A chicken breast is decontaminated by placing in a container with diluted bleach solution for 5 seconds. Tweezers are used to create a tunnel. The penrose drain is inserted and secured with 2-0 silk suture. Tap water is instilled through a stop-cock and the model is ready for use. The chicken breast tissue allows for multiple needle insertion without the creation of phantom tracks.


Gelatin Model for Training Ultrasound-Guided Puncture​11​

MaterialsGelatin, 1.8 L plastic container, drill, 2 hole cutters, 2 plastic tubes, hot glue gun, a spoon
Estimated CostNot provided

Summary

Two holes are drilled into each end of a plastic container, and the tubes are inserted. The gelatin is poured over the tubes and allowed to set in the refrigerator. The tubes are removed, and the gelatin model is removed from the plastic container. The mold is then placed into another plastic receptacle which can be filled with water to the top of the empty “vessels” to fill them with fluid.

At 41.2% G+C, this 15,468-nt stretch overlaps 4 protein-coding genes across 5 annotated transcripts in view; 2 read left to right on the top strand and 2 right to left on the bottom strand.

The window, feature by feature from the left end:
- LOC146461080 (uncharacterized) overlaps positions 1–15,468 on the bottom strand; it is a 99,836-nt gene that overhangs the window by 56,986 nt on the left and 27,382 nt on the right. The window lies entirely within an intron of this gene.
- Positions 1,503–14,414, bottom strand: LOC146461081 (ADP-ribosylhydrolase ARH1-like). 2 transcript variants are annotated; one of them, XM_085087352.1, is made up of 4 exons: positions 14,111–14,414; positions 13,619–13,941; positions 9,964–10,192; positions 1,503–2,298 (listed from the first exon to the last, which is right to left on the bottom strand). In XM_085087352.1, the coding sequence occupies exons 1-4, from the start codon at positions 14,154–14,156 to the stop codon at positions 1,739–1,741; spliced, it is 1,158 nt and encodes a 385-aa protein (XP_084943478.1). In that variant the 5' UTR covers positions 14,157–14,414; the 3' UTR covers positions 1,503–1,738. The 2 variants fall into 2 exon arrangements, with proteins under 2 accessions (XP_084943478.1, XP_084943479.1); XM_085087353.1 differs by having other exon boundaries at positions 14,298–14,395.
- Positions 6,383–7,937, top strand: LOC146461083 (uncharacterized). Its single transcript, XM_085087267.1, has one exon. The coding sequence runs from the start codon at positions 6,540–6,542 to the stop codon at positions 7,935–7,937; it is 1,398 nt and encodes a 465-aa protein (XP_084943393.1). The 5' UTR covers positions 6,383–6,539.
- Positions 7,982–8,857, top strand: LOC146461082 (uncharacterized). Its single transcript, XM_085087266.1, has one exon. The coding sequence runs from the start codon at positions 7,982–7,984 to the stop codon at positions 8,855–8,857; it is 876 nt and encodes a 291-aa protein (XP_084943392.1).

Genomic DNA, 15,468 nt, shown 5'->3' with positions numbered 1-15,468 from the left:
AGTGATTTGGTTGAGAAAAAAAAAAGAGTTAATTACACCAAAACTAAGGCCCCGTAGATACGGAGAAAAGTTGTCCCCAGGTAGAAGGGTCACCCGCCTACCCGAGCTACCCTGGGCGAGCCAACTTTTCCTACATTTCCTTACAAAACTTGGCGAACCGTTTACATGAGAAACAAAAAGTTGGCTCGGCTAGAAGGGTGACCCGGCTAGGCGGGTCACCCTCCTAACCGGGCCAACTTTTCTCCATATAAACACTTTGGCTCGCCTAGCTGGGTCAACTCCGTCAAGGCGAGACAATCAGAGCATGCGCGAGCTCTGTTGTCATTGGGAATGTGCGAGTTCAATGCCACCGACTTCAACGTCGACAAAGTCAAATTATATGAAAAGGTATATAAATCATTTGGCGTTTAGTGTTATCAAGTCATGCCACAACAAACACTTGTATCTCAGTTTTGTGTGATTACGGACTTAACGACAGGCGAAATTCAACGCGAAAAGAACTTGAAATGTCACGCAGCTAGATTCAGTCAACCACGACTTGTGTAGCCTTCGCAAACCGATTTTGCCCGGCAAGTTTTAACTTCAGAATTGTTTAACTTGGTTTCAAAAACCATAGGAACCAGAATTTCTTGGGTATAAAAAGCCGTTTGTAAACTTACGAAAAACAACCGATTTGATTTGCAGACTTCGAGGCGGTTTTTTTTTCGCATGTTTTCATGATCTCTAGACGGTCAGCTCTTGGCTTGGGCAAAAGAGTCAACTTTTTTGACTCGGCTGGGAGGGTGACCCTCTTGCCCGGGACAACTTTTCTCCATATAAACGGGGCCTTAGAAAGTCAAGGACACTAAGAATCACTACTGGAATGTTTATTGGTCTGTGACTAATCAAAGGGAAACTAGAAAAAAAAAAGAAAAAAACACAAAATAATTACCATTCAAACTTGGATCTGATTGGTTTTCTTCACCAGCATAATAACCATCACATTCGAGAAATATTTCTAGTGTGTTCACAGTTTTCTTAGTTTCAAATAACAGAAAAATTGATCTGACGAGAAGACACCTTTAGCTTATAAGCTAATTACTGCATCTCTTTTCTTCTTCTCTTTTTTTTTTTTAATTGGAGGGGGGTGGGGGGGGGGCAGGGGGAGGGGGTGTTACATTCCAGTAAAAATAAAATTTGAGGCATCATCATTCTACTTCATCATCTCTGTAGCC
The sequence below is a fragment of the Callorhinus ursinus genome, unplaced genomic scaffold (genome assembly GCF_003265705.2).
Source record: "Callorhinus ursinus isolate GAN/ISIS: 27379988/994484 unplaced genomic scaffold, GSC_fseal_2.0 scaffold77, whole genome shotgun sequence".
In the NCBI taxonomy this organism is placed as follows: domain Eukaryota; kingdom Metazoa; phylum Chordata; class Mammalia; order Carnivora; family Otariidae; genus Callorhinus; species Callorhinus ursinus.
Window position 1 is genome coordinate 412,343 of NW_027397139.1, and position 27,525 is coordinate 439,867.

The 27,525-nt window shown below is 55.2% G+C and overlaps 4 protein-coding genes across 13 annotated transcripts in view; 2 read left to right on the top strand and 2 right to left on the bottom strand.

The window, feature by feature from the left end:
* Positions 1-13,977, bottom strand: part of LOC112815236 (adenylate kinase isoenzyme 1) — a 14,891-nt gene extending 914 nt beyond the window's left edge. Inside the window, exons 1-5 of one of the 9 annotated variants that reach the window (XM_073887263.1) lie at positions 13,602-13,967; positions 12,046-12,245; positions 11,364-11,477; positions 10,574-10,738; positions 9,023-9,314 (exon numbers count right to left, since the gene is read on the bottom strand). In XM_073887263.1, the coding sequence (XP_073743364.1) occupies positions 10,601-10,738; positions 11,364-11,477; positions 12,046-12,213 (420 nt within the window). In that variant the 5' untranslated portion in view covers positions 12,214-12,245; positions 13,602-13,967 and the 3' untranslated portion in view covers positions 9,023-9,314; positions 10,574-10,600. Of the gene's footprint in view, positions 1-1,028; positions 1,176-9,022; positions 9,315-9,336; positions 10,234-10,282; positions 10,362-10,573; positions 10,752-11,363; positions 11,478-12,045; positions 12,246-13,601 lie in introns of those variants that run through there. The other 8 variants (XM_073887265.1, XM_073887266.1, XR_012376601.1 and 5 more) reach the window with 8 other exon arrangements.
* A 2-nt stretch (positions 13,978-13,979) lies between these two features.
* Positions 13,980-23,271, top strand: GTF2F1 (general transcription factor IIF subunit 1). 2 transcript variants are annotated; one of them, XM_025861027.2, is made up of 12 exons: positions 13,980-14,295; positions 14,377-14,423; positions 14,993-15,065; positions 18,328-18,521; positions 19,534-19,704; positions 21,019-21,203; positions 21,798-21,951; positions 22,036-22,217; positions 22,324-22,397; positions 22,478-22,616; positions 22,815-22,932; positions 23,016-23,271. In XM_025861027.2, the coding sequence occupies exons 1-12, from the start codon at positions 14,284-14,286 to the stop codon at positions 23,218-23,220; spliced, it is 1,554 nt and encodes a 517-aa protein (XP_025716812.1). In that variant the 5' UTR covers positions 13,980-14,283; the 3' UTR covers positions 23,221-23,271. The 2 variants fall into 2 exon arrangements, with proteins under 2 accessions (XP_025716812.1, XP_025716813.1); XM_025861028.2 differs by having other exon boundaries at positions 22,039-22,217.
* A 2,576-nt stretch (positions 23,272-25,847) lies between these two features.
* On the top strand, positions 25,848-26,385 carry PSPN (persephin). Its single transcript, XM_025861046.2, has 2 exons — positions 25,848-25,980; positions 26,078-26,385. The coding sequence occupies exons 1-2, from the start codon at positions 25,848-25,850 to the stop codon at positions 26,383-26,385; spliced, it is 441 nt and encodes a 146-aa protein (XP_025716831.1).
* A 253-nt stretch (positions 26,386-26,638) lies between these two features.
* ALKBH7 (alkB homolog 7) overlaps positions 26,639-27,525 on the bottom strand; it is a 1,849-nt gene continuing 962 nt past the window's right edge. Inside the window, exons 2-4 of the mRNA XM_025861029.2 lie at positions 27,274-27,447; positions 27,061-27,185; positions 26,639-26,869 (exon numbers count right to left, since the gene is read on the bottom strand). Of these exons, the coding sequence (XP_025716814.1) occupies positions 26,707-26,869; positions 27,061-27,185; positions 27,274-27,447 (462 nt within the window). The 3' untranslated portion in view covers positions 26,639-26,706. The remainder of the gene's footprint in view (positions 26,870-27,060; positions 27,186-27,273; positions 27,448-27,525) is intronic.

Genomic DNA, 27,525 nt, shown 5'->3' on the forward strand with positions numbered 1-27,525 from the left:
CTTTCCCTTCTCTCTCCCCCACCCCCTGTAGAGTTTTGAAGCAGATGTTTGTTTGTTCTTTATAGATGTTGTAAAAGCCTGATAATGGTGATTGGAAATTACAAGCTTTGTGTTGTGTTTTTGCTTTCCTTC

A Novel and Inexpensive Ballistic Gel Phantom for Ultrasound Training​12​

Materials1 lb ballistic gel, plastic containers, plumbing tubing, drill bit
Estimated CostNot provided

Summary

Cut the ballistic gel into approximately 1 inch cubes. Place the cubes in an oven-safe dish at 260 degrees F and heat until all the cubes have melted. Drill holes in both sides of the plastic container corresponding to the size of the tubing so the tubes may be inserted through the container. Apply a nonstick agent to the tubes before insertion. Once the gel is liquid, pour it into the plastic container, over the tubing. Use caution to agitate the gel as little as possible as this will create air bubbles. Let the gel set overnight. Finally, remove the tubes from the gel and remove the gel from the container. Place the gel in another container. Fill with water to the level of the top of the “vessels” before use.

Editor note: The benefit of ballistic gel is that it can be melted and reused, though I have not used non-stick products with the gel before and am unsure of how that might impact the quality of the gel. Unfortunately, bubbles are more difficult to remove from the ballistic gel. Use a very sharp knife to cut the gel, preferably with a serrated edge.